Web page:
• AbbydogAbbydog Adelaide, South AustraliaMember Posts: 233
    Thanks Shiree and JennyD78
  • AfraserAfraser MelbourneMember Posts: 3,390
    Hi @Abbydog

    I do have lymphoedema and my therapist was keen for me to wear a compression sleeve on any flight. In essence, I have discovered that swelling on one day can take a week or more of active exercise, compression etc to get rid of, so not worth it. You do not automatically get lymphoedema after a mastectomy and may not after axillary clearance either but it should be noted that if you have had a reasonable amount of lymph nodes removed, lymphoedema may occur up to 15 years after surgery! So the sleeve may have been proposed just in case. It’s worth checking if you actually have lymphoedema. If not, then an off the shelf compression sleeve might be worth having for longer flights or if any swelling appears. A qualified lymphoedema therapist can advise and can recommend garments. Off the shelf is cheaper and can be subsidised but depending on your diagnosis, custom made may be more effective. It can all be very manageable as long as you know what you have, and what to look out for. Best wishes.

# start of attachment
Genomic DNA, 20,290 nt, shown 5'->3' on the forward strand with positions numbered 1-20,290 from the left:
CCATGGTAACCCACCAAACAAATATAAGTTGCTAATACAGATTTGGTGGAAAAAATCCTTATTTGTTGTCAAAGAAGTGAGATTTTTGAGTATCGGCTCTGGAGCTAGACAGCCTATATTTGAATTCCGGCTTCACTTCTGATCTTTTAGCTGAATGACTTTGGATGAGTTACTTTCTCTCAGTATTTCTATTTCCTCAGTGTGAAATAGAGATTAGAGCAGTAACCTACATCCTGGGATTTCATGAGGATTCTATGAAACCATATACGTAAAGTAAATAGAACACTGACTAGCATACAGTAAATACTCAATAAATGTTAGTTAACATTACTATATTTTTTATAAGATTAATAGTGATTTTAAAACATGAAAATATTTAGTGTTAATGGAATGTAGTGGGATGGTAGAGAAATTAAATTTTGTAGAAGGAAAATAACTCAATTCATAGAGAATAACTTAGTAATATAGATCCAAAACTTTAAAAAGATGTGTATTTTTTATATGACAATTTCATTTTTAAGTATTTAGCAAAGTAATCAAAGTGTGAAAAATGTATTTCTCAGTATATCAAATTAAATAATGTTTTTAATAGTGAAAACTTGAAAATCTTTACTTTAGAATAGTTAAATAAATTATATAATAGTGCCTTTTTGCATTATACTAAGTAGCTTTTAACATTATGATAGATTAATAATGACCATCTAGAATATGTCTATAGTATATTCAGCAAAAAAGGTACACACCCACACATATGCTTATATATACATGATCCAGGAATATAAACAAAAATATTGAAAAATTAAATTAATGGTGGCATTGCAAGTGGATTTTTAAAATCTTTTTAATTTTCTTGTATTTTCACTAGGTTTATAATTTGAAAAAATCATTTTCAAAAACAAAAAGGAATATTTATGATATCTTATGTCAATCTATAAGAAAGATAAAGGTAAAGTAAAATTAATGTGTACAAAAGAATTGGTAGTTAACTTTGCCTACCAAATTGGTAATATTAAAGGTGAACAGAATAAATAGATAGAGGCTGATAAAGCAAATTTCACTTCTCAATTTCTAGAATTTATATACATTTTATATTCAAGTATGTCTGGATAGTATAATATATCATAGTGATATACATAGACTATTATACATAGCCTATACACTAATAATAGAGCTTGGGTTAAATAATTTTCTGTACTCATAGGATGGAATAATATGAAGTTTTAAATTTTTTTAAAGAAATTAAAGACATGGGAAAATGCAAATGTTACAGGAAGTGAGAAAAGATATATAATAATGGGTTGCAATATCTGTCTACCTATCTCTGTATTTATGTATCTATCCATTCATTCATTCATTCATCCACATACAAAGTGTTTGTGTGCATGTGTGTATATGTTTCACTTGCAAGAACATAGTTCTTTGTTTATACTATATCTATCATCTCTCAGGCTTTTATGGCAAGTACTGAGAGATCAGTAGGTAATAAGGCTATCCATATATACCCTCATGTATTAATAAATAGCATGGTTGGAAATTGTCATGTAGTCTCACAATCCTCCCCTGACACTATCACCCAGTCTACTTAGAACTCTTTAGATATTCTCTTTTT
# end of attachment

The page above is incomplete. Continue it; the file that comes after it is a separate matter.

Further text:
• AbbydogAbbydog Adelaide, South AustraliaMember Posts: 233
    Dear Afraser,
    Thank you. I had 25 lymph nodes removed, I believe that this is a large number.  My upper arm still feels odd. Sensation is still not normal. Measurements so far have been normal. Are you protective of the arm for injury too? It is odd that it can appear at any time, I wonder what the odds are? I could google that.
  • AfraserAfraser MelbourneMember Posts: 3,390
    Dear @Abbydog